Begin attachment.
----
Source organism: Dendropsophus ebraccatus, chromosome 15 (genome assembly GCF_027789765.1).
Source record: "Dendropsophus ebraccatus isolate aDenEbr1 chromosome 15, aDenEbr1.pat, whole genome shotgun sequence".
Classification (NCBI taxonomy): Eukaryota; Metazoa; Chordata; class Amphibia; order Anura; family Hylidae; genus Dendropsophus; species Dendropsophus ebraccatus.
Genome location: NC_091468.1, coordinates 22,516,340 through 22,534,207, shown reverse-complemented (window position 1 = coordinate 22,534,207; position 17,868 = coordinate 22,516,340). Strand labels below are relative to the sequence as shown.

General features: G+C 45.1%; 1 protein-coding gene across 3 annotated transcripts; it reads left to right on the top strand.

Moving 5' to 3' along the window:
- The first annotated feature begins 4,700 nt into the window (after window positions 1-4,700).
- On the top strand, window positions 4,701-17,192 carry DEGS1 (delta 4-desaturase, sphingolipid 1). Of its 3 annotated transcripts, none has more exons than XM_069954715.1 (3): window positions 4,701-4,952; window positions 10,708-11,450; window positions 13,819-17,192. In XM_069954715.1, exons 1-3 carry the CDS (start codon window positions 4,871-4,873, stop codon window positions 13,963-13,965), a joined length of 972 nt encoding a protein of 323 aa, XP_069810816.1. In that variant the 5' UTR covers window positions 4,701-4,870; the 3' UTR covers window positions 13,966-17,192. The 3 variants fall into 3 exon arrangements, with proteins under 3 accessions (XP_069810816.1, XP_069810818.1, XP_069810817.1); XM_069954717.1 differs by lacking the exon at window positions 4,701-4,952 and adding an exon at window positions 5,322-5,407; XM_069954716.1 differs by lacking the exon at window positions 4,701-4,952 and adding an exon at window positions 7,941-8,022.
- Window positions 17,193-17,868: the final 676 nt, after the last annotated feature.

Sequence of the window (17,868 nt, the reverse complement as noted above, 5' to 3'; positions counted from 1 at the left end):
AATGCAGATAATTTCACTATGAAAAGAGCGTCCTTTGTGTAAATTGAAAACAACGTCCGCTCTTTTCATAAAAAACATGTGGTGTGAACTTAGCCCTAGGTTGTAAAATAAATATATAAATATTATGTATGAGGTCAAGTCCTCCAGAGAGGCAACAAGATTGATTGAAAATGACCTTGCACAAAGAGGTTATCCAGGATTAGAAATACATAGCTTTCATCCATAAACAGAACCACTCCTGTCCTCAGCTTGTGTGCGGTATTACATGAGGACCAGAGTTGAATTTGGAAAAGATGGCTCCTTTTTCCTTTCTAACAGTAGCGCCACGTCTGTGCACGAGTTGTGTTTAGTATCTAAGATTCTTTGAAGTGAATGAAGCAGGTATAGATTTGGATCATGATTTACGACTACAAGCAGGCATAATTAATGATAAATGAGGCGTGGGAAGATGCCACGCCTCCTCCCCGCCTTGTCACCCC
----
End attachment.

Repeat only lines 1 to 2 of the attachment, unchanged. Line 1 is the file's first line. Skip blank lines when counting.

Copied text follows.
Source organism: Dendropsophus ebraccatus, chromosome 15 (genome assembly GCF_027789765.1).
Source record: "Dendropsophus ebraccatus isolate aDenEbr1 chromosome 15, aDenEbr1.pat, whole genome shotgun sequence".